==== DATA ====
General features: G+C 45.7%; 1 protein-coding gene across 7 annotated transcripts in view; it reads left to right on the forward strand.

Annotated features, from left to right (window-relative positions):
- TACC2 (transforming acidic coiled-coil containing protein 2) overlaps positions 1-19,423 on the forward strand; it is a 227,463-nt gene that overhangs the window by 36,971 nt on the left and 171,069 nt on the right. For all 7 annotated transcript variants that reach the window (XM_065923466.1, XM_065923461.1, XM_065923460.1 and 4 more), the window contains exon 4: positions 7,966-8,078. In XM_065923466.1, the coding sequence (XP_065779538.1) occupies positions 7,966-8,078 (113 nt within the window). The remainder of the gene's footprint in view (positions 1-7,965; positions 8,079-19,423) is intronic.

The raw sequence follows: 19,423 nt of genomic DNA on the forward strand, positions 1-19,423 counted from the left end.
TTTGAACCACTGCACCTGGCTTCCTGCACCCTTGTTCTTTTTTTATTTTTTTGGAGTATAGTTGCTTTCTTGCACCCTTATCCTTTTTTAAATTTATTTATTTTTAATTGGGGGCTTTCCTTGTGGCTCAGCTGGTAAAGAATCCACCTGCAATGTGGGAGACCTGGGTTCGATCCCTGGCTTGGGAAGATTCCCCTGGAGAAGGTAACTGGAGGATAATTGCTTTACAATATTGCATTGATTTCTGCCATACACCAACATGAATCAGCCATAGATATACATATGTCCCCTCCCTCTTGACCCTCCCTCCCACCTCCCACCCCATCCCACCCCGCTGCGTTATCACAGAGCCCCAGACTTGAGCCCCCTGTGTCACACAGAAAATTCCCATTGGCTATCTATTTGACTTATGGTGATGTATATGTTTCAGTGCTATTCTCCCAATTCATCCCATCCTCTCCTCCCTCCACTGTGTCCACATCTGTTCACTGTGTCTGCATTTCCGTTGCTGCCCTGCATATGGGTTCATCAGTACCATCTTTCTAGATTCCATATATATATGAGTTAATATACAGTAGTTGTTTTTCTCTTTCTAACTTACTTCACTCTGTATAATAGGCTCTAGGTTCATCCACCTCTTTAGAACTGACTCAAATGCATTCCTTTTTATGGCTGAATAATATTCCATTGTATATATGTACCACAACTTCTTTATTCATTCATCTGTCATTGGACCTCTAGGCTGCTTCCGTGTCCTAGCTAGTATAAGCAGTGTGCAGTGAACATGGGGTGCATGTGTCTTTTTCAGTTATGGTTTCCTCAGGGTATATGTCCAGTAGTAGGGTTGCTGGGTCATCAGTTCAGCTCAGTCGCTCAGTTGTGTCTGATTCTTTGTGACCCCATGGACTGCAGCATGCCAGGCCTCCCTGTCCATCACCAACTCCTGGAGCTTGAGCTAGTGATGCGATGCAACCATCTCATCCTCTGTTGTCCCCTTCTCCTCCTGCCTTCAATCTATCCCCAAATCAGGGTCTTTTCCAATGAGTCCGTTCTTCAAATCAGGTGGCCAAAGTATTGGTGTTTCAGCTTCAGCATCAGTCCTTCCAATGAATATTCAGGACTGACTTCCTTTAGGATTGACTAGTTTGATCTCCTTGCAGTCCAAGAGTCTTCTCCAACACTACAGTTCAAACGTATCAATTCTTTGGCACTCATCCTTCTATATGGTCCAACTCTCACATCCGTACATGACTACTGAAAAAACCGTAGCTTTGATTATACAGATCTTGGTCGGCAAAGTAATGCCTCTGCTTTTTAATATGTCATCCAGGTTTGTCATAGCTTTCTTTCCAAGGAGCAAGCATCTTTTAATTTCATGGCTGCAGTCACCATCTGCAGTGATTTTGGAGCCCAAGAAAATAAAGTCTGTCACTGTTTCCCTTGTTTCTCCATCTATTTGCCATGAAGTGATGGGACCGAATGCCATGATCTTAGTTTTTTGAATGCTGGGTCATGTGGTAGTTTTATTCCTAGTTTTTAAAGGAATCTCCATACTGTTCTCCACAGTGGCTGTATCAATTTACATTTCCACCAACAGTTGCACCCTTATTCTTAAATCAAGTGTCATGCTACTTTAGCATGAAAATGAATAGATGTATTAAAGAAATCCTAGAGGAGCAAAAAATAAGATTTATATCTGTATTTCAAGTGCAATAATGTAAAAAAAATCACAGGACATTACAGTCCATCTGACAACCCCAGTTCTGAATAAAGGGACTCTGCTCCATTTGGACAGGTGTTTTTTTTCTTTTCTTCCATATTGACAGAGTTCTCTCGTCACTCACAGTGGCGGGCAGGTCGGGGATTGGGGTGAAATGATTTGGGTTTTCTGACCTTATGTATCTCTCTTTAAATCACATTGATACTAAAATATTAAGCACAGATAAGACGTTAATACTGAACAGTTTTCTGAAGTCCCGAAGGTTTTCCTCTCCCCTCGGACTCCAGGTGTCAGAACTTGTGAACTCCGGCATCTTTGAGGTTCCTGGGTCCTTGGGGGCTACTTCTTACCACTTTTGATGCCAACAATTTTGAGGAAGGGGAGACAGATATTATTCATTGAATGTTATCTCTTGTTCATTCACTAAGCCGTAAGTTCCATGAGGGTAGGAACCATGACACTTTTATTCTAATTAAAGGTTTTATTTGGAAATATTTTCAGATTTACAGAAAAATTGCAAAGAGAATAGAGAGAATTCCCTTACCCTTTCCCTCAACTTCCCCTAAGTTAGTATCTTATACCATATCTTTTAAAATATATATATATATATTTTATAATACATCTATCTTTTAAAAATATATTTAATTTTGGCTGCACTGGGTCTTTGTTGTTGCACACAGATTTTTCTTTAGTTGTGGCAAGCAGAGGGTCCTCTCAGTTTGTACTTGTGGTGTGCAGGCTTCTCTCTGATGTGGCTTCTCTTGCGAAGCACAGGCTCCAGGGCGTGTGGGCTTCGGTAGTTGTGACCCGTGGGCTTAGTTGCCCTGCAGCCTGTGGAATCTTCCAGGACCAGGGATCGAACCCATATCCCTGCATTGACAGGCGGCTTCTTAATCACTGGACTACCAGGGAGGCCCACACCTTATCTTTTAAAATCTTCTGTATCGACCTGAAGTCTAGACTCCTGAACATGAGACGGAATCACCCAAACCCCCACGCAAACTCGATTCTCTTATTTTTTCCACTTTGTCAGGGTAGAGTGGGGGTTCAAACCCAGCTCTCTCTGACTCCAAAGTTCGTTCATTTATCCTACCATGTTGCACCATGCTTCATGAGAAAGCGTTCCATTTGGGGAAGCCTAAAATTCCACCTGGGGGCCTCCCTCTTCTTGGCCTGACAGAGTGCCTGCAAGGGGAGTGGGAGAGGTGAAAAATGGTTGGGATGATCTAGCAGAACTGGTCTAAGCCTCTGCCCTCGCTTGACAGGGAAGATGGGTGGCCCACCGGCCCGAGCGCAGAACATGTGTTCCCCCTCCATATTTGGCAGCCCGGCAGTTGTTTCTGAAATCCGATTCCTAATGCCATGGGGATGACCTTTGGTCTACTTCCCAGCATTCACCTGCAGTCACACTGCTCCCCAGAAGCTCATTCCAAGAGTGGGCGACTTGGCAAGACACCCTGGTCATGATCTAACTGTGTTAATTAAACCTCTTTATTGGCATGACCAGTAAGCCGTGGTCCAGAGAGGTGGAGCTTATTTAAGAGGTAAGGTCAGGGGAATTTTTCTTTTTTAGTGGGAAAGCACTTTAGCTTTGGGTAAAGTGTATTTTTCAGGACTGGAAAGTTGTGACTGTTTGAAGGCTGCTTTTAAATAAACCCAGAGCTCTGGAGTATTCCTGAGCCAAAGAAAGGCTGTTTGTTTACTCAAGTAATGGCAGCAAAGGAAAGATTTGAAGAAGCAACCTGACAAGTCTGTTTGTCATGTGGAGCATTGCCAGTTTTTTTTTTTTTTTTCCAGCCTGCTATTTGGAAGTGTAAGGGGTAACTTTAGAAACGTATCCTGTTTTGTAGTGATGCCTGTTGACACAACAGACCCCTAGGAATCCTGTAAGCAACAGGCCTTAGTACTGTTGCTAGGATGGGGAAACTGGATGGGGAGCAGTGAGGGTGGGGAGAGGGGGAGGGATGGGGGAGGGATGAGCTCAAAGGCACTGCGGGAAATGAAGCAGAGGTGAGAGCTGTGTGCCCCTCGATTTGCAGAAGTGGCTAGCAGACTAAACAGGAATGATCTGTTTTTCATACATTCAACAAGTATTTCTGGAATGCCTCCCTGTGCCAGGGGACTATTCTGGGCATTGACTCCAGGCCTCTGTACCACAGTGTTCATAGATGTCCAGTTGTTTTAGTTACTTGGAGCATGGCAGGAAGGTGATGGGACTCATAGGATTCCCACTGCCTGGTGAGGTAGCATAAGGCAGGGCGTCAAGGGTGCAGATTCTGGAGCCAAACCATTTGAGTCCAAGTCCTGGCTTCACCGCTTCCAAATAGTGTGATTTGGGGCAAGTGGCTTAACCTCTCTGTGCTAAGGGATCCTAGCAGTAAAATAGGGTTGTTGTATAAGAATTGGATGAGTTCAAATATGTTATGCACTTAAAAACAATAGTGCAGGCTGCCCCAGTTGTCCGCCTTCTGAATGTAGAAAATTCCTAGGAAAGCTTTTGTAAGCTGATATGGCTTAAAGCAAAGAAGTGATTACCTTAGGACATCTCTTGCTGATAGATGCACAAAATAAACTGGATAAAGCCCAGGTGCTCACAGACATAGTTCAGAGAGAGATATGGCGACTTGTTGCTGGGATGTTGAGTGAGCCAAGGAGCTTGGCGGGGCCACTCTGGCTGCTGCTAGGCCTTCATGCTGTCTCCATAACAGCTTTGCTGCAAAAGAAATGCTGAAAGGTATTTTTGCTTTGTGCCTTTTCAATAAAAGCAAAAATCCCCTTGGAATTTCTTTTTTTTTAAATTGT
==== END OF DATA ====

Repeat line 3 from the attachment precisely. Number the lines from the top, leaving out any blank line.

- TACC2 (transforming acidic coiled-coil containing protein 2) overlaps positions 1-19,423 on the forward strand; it is a 227,463-nt gene that overhangs the window by 36,971 nt on the left and 171,069 nt on the right. For all 7 annotated transcript variants that reach the window (XM_065923466.1, XM_065923461.1, XM_065923460.1 and 4 more), the window contains exon 4: positions 7,966-8,078. In XM_065923466.1, the coding sequence (XP_065779538.1) occupies positions 7,966-8,078 (113 nt within the window). The remainder of the gene's footprint in view (positions 1-7,965; positions 8,079-19,423) is intronic.